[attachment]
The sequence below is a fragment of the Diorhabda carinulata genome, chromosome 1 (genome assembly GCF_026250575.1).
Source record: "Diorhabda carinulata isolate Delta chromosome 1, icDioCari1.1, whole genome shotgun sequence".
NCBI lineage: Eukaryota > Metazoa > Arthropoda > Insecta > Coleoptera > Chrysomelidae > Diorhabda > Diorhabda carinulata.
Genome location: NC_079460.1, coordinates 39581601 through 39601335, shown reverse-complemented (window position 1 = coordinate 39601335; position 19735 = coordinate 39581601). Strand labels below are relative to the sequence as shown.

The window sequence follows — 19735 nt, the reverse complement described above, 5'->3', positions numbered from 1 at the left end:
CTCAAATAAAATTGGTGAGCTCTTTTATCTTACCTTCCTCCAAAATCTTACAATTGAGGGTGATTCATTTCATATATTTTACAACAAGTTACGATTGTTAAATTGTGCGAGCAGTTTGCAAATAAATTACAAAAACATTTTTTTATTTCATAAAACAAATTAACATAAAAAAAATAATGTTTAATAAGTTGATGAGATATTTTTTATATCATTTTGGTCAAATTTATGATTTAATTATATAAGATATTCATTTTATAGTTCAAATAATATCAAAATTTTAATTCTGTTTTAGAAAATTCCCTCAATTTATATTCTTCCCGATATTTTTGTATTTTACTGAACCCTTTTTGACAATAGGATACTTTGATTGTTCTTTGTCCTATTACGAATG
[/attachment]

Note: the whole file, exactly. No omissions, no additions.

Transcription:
The sequence below is a fragment of the Diorhabda carinulata genome, chromosome 1 (genome assembly GCF_026250575.1).
Source record: "Diorhabda carinulata isolate Delta chromosome 1, icDioCari1.1, whole genome shotgun sequence".
NCBI lineage: Eukaryota > Metazoa > Arthropoda > Insecta > Coleoptera > Chrysomelidae > Diorhabda > Diorhabda carinulata.
Genome location: NC_079460.1, coordinates 39581601 through 39601335, shown reverse-complemented (window position 1 = coordinate 39601335; position 19735 = coordinate 39581601). Strand labels below are relative to the sequence as shown.

The window sequence follows — 19735 nt, the reverse complement described above, 5'->3', positions numbered from 1 at the left end:
CTCAAATAAAATTGGTGAGCTCTTTTATCTTACCTTCCTCCAAAATCTTACAATTGAGGGTGATTCATTTCATATATTTTACAACAAGTTACGATTGTTAAATTGTGCGAGCAGTTTGCAAATAAATTACAAAAACATTTTTTTATTTCATAAAACAAATTAACATAAAAAAAATAATGTTTAATAAGTTGATGAGATATTTTTTATATCATTTTGGTCAAATTTATGATTTAATTATATAAGATATTCATTTTATAGTTCAAATAATATCAAAATTTTAATTCTGTTTTAGAAAATTCCCTCAATTTATATTCTTCCCGATATTTTTGTATTTTACTGAACCCTTTTTGACAATAGGATACTTTGATTGTTCTTTGTCCTATTACGAATG